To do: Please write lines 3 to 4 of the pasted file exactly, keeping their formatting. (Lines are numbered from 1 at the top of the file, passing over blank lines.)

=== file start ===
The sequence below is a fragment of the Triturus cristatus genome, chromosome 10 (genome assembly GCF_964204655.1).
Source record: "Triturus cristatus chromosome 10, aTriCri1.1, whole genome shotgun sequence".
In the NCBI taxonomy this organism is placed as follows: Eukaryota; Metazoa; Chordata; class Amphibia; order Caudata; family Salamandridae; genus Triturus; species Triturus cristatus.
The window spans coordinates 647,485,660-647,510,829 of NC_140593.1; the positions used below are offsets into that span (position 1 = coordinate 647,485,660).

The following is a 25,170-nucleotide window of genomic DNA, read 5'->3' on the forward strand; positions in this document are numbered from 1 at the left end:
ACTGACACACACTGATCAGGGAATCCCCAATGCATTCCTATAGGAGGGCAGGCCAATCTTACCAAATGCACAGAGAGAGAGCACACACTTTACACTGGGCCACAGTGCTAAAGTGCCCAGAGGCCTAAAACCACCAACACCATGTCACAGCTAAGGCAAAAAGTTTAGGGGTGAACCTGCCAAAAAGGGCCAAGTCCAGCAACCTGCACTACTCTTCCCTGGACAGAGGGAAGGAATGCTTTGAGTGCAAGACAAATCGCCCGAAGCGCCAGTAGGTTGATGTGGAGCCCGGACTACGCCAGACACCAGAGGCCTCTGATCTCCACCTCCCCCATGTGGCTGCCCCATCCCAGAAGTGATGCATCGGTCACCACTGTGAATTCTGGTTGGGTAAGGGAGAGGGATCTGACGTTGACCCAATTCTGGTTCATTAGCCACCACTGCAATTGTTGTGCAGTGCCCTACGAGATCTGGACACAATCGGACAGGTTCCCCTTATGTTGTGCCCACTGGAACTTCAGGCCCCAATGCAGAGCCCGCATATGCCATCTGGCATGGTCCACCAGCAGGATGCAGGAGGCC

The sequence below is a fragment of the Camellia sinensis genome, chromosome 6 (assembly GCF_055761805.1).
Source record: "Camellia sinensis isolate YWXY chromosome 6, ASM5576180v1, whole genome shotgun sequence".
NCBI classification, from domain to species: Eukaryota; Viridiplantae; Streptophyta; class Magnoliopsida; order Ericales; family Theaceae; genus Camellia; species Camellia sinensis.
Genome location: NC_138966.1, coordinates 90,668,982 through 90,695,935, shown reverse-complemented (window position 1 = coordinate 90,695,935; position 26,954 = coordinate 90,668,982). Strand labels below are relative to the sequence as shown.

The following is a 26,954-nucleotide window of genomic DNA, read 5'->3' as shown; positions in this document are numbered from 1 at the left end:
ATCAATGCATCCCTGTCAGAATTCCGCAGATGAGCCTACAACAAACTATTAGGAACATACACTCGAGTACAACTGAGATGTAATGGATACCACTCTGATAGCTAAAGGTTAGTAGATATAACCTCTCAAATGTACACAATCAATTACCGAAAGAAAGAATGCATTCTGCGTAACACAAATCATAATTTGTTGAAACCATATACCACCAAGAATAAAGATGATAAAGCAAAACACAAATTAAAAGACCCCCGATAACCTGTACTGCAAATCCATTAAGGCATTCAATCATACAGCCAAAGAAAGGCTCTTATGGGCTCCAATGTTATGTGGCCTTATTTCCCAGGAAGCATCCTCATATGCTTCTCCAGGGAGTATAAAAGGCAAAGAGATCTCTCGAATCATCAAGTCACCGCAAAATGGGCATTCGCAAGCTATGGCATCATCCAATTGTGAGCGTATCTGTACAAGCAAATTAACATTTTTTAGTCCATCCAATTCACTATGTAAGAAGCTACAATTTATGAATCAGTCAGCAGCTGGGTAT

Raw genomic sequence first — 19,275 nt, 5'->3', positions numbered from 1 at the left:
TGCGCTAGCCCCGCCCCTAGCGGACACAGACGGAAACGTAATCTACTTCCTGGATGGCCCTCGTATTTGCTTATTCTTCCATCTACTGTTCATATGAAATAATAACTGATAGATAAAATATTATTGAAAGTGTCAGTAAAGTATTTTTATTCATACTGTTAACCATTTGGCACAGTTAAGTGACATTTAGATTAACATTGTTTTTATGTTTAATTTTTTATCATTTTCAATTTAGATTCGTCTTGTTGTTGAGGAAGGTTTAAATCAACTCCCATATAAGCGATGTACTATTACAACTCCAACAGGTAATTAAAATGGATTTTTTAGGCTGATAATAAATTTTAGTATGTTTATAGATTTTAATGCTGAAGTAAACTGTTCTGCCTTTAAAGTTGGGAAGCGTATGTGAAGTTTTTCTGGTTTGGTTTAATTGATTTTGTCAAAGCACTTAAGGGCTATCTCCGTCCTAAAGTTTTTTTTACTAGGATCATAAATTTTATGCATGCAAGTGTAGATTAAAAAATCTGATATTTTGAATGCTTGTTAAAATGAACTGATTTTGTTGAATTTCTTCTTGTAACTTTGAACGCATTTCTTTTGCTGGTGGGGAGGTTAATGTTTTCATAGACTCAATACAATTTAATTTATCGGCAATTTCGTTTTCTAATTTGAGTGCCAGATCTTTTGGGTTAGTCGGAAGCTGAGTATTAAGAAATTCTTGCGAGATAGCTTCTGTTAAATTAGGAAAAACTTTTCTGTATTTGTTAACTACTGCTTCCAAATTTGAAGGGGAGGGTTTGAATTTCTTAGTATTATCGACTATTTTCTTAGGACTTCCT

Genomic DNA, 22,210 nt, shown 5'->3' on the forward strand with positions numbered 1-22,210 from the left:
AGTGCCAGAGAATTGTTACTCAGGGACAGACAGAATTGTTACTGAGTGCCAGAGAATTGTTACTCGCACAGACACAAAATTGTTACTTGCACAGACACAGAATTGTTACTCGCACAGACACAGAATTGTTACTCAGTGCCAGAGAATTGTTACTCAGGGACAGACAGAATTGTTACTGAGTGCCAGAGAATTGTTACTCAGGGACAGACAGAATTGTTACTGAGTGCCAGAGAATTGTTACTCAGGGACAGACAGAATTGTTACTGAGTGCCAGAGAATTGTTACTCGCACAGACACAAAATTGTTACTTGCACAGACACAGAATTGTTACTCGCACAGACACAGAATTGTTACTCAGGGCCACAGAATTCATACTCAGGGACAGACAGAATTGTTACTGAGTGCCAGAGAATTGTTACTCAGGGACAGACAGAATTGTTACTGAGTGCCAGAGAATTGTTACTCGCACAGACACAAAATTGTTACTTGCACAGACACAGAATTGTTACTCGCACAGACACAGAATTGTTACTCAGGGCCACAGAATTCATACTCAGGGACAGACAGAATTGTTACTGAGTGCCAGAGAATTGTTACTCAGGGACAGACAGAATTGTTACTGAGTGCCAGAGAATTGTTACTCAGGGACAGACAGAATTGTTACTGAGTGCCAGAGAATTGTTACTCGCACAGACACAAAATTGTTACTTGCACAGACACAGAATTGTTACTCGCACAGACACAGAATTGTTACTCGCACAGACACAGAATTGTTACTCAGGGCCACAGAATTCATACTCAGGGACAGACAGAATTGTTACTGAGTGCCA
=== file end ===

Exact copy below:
In the NCBI taxonomy this organism is placed as follows: Eukaryota; Metazoa; Chordata; class Amphibia; order Caudata; family Salamandridae; genus Triturus; species Triturus cristatus.
The window spans coordinates 647,485,660-647,510,829 of NC_140593.1; the positions used below are offsets into that span (position 1 = coordinate 647,485,660).